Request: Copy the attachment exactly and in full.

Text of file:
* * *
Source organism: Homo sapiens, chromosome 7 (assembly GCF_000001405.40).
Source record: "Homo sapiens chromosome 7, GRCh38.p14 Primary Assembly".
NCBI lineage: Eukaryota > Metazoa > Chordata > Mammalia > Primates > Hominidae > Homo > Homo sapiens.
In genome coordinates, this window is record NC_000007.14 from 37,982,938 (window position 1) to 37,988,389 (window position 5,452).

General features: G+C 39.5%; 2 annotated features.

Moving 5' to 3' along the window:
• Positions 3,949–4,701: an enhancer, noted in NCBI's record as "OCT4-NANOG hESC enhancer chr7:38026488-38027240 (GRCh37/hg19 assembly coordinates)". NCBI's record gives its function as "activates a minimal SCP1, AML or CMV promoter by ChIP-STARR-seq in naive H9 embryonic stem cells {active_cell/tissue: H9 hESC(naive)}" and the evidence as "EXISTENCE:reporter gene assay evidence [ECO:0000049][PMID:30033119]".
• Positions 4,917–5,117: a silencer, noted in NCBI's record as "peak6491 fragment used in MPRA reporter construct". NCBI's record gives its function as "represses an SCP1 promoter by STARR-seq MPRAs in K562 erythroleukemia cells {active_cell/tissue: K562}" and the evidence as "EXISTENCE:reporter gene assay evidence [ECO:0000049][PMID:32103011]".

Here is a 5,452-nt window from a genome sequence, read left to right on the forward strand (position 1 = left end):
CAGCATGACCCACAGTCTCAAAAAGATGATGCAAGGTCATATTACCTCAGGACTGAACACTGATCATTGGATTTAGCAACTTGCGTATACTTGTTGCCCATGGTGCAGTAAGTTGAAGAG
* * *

Source organism: Homo sapiens, chromosome 7 (assembly GCF_000001405.40).
Source record: "Homo sapiens chromosome 7, GRCh38.p14 Primary Assembly".
NCBI lineage: Eukaryota > Metazoa > Chordata > Mammalia > Primates > Hominidae > Homo > Homo sapiens.
In genome coordinates, this window is record NC_000007.14 from 37,982,938 (window position 1) to 37,988,389 (window position 5,452).

General features: G+C 39.5%; 2 annotated features.

Moving 5' to 3' along the window:
• Positions 3,949–4,701: an enhancer, noted in NCBI's record as "OCT4-NANOG hESC enhancer chr7:38026488-38027240 (GRCh37/hg19 assembly coordinates)". NCBI's record gives its function as "activates a minimal SCP1, AML or CMV promoter by ChIP-STARR-seq in naive H9 embryonic stem cells {active_cell/tissue: H9 hESC(naive)}" and the evidence as "EXISTENCE:reporter gene assay evidence [ECO:0000049][PMID:30033119]".
• Positions 4,917–5,117: a silencer, noted in NCBI's record as "peak6491 fragment used in MPRA reporter construct". NCBI's record gives its function as "represses an SCP1 promoter by STARR-seq MPRAs in K562 erythroleukemia cells {active_cell/tissue: K562}" and the evidence as "EXISTENCE:reporter gene assay evidence [ECO:0000049][PMID:32103011]".

Here is a 5,452-nt window from a genome sequence, read left to right on the forward strand (position 1 = left end):
CAGCATGACCCACAGTCTCAAAAAGATGATGCAAGGTCATATTACCTCAGGACTGAACACTGATCATTGGATTTAGCAACTTGCGTATACTTGTTGCCCATGGTGCAGTAAGTTGAAGAG